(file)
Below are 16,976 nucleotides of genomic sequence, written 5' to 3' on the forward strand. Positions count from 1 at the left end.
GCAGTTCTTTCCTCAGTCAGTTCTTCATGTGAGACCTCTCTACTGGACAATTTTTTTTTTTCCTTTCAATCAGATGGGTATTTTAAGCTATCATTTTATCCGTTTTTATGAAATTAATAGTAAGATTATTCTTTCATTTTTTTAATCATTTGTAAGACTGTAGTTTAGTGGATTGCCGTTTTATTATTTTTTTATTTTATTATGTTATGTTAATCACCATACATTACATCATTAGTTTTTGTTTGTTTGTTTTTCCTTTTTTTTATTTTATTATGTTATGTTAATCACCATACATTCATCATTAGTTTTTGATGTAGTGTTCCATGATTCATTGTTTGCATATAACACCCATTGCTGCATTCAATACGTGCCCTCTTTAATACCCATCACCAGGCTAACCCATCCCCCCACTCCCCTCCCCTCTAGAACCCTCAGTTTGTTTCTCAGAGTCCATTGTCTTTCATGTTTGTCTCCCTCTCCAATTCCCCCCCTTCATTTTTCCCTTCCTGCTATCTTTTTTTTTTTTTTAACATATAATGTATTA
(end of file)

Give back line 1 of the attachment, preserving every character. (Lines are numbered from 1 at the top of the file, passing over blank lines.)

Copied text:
Below are 16,976 nucleotides of genomic sequence, written 5' to 3' on the forward strand. Positions count from 1 at the left end.